West Michigan tree fruit update – May 29, 2018
Turn up the heat and the insects come to visit.
Very hot weather moved in for the Memorial Day weekend and the insects all appeared. Tree growth also moved forward quickly with all tree fruits putting on size quite quickly. All apples are now in petal fall with early developing varieties quickly gaining size with 6 to 10 millimeters being the average right now. All stone fruits are out of the shuck and gaining size quickly as well.
Apple thinning needs to be done as soon as possible. The warm weather will push apple development very quickly and fruits will grow fast. There are some reports of large amounts of apple fruitlets shucking off, but there was an overabundance of flowers and fruit this year, making the shedding look pretty dramatic. While there might be some issues with flower health due to the very cold temperatures we had way back in December 2017, this should be the exception and not the rule for apples. You will need to thin and thin soon before the window closes and all you will be left with is hand-thinning.
See “PGR’s and Thinning Strategies 2018” by Phil Schwallier for 10 pages of guidance for thinning this season.
Tree fruit diseases
After a stretch of very rainy weather last week, warm and dry was the pattern for the past five days. Primary apple scab spores are not all mature yet, so be ready for the next rain event as we are still in primary scab mode. I expect we are at 90 percent mature spores right now and will reach 100 percent in a week or 10 days. Then, we will need a good rain or two to discharge all remaining spores, so plan on full fungicide rates for at least two more weeks to get you through primary scab. Lesions from earlier infections are now showing up quite readily in unsprayed trees and even in a few sprayed blocks. For the latest information for all MSU Enviroweather stations in our area, check out the regional disease report.
Recent warm weather will greatly favor powdery mildew, so stay covered well for it.
Rains last week were too cool to pose much risk for fire blight blossom blight, but the very hot temperatures over the weekend brought predicted EIP levels to over 500 for a couple of days. There ended up being no rain recorded anywhere near Grand Rapids, Michigan, so we snuck through the tail end of bloom with no big blossom blight scenarios.
For blocks with rag tag bloom still present, and for newly planted trees blooming out of sequence, we ready to cover for blossom blight with the heavy rains predicted for Wednesday and Thursday this week, May 30 and 31—MaryBlyt is calling for blossom infections with the upcoming rain left over from tropical Storm Alberto. You can track fire blight 24/7 with the MSU Enviroweather Fire Blight model.
Tree fruit insects
I think most growers got their petal fall sprays on ahead of the very hot weather late last week which was a wise move given the huge spike in activity of plum curculio reported from various places. First, plum curculio adult egglaying activity was found in the Grand Rapids area last Friday, May 25, in plums and sweet cherries, and apples are now in the size range where they are ideal for egglaying as well. This warm weather is ideal for plum curcuolio activity. Monitor for egg laying activity and don’t delay Petal fall sprays.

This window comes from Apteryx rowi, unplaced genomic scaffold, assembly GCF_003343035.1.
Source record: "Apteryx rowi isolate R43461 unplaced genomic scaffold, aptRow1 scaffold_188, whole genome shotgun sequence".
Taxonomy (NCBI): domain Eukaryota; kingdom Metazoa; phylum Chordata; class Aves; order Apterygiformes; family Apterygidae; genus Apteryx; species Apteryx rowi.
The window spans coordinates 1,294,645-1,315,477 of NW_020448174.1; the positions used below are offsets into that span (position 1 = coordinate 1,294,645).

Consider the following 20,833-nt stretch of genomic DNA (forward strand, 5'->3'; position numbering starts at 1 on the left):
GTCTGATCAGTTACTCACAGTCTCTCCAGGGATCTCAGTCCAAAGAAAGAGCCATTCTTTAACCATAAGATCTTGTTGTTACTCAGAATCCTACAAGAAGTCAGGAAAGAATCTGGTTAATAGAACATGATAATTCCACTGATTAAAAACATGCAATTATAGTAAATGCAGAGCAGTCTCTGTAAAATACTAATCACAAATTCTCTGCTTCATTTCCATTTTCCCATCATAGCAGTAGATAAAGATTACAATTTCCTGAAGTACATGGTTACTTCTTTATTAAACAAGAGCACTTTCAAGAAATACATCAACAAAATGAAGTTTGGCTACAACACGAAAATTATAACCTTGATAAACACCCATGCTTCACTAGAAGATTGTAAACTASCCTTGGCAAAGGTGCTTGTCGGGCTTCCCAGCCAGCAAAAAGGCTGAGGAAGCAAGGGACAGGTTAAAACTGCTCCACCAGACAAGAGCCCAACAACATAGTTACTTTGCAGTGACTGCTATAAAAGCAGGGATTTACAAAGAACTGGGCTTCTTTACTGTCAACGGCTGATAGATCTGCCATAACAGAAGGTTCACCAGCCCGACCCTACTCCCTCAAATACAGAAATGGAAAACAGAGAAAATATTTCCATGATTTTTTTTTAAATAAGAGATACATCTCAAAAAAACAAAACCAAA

Codling moth trap numbers jumped late last week with warm nights around the Grand Rapids area. A regional biofix was set for May 25 (313 GDD50), with 104 GDD base 50 accumulated as of midnight May 29. Warm weather will push codling moth development quickly and early egg hatch will occur around June 7, faster than one might expect.
Obliquebanded leafroller large larvae are present and should be pupating soon. Monitor known problem blocks closely for larval activity. Adult flight usually begins at roughly 1030 GDD42, or around June 10 for this year. Traps with lures should be in place by late next week.
San Jose scale male flight began with the warmer weather and numbers are quite high in high pressure spots. A regional biofix was set for May 25 (286 GDD51) with 100 GDD accumulated since. Crawlers emerge 10 to 14 days after first male flight or around June 14 this year.
All stages of European red mite are now present in apple orchards. Continue to monitor.
More white apple leafhopper nymphs can now be found, but numbers are very low overall. Peak egg hatch typically occurs around first cover. The earliest nymphs are often found on the underside of older leaves
Spotted tentiform leafminer adult flight is declining as first generation comes to an end. Egg hatch is past the peak and sap feeders are more readily found along with a few tissue feeders. No pupating larvae yet. Numbers are very low for this minor pest of apple. Adult numbers will increase in the next 10 days as second generation flight starts.
A few more tarnished plant bug adults can be found. No mullein bugs have been reported this season. Continue to monitor. They often become more active after petal fall or move to apples from nearby weedy areas or after mowing.
Oriental fruit moth first generation adult flight continues with good numbers still being reported. We should be nearly the end of first generation flight. A regional biofix was set for May 10 (272 GDD45) and there have been 331 GDD base 24 accumulated since. We are approaching peak egg hatch for first generation and cover sprays are critical in stone fruits to prevent shoot flagging from first generation.
American plum borer flight is beginning in low numbers. Lesser peachtree borer started flying in the last few days. Peachtree borer should begin to fly at any time. No dogwood borer flight yet. Look for dogwood borer frass and pupal cases in burr knots. Mating disruption for all borer species can start to be placed now.
There has been an uptick of black stem borer activity in traps around the state with the recent warm temperatures. Monitor blocks for burrowing damage.